An uncle was sitting in the stands at Tulane Stadium. It was a hot fall Sunday afternoon. He glanced at his watch which showed, “Noon,” and then yelled, “Let’s get started; I’ve been sitting here an hour already!” Those of us around him giggled at the futility as the heat intensified. That was the way it was in the early days of the Saints franchise, and we were all crazy enough to endure it.

From 1967 through ’74 when the Superdome opened, the Saints played in the mammoth Tulane facility. The stadium seated 80,000 people, which made it a good home for the Sugar Bowl; the problem was that most of it was built in an era (the ’20s) before automobiles were so dominant. There simply was not enough parking. That hadn’t been a problem until the Saints started playing there. The team filled the stadium for practically every game, so parking overflowed into the streets of Uptown New Orleans.

In those days the early games started at 1 p.m. on Sundays, rather than noon. But finding a parking place within manageable walking distance required getting in the vicinity prior to 11 a.m. For the people of Uptown, a cottage industry arose as they sold parking spots on their lawn and in their driveways. (Some kids even marketed the public street, which, of course, they didn’t own. Customers generally regarded their investment as protection money.)

Walking from the parking spot to the stadium was a hike followed by climbing the winding ramps into the stadium – the cheaper the seat the longer the climb. (Blessed were the poor for they acquired a great aerial view of the city skyline.)

So it was that many fans sat in the stands, on wooded benches, for nearly two hours before the game even started. There would be moments of spectacle, such as when the Saints trotted on the field to briefly warm up. Not yet in their shoulder pads, they seemed like young gladiators; their performance on the field made flawless because their opponent was still in the dressing room. We all marveled.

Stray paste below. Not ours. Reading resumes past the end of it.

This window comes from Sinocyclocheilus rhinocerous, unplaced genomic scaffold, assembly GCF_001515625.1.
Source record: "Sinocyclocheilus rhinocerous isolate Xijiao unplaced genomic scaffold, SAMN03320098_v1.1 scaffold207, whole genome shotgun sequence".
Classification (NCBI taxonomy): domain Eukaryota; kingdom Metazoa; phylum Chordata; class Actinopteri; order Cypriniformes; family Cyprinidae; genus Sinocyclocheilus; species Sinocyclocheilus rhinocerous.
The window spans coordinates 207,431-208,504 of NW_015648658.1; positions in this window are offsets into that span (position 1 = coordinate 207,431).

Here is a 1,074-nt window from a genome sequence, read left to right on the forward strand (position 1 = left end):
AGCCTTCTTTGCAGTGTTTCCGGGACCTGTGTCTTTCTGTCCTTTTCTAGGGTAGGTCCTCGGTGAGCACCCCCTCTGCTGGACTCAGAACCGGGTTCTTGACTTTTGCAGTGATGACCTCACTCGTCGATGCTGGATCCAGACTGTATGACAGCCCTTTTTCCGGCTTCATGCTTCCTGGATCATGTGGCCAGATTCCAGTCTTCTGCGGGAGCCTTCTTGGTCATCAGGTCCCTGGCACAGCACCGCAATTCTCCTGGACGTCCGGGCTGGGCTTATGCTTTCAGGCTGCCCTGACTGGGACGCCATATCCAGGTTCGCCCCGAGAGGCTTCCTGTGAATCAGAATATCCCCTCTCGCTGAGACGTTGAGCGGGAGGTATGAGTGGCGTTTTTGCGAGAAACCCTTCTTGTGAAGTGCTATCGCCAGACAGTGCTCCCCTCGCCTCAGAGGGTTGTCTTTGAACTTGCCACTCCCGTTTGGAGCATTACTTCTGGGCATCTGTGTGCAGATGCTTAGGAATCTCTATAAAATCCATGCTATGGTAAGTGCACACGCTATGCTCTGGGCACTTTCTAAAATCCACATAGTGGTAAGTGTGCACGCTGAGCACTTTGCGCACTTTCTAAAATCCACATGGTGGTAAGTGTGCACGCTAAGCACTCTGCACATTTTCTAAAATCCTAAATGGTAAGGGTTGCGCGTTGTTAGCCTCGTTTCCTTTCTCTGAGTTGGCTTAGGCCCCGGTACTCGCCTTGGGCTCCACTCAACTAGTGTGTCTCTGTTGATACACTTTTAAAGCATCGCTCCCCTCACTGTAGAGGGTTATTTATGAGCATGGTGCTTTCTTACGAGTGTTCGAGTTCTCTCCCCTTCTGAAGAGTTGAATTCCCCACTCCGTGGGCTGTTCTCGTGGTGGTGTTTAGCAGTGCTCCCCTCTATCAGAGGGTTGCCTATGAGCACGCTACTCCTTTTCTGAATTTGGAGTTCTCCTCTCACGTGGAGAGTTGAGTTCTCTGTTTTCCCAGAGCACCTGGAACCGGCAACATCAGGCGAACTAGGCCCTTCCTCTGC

By the opening kickoff we were all in a frenzy, although we were not only hot but also crowded, as elbows, like pistons, seemed to move from every direction.

Games actually lasted a little longer back then, partially because of more time being allowed for halftime shows, which were more entertaining (including once an ostrich race) than they are now. Halftime was the last glow before the dismal reality of their having to be a loser.

By the time the game ended we had been in the stands for about five and a half hours, and usually disappointed, though anxious to return again.

There was one time though when, despite the time served in the stand, no one wanted to leave: Nov. 8, 1970. Going into the final seconds of the game the Saints, whose season was so bad the coach had been fired during the week, were losing to the Detroit Lions 17 to 16. In desperation, place kicker Tom Dempsey was sent to the field to try an impossible field goal from the Saint’s 37-yard line. For this to be successful, the ball would have to travel 63 yards – further than any field goal had ever travelled. Dempsey, who was born with a birth defect so that the kicking surface of his foot was flat rather than pointed, faced the ball, ran up to it and then, with his leg as a mighty pendulum, launched the sphere in a flight that NASA might have detected had it had satellites. The referees’ arms shot into the air. Saints won!

Eighty thousand baked and jammed people jumped and cheered, but they couldn’t move. They were stunned as though frozen in time as they watched the jubilation on the field.
It may have been more than an hour before spectators completed the trek back to their automobiles. Nothing that the Saints would do could top that ending for drama, unless the team would one day win the Super Bowl. That moment unbelievable outcomes suddenly seemed more possible.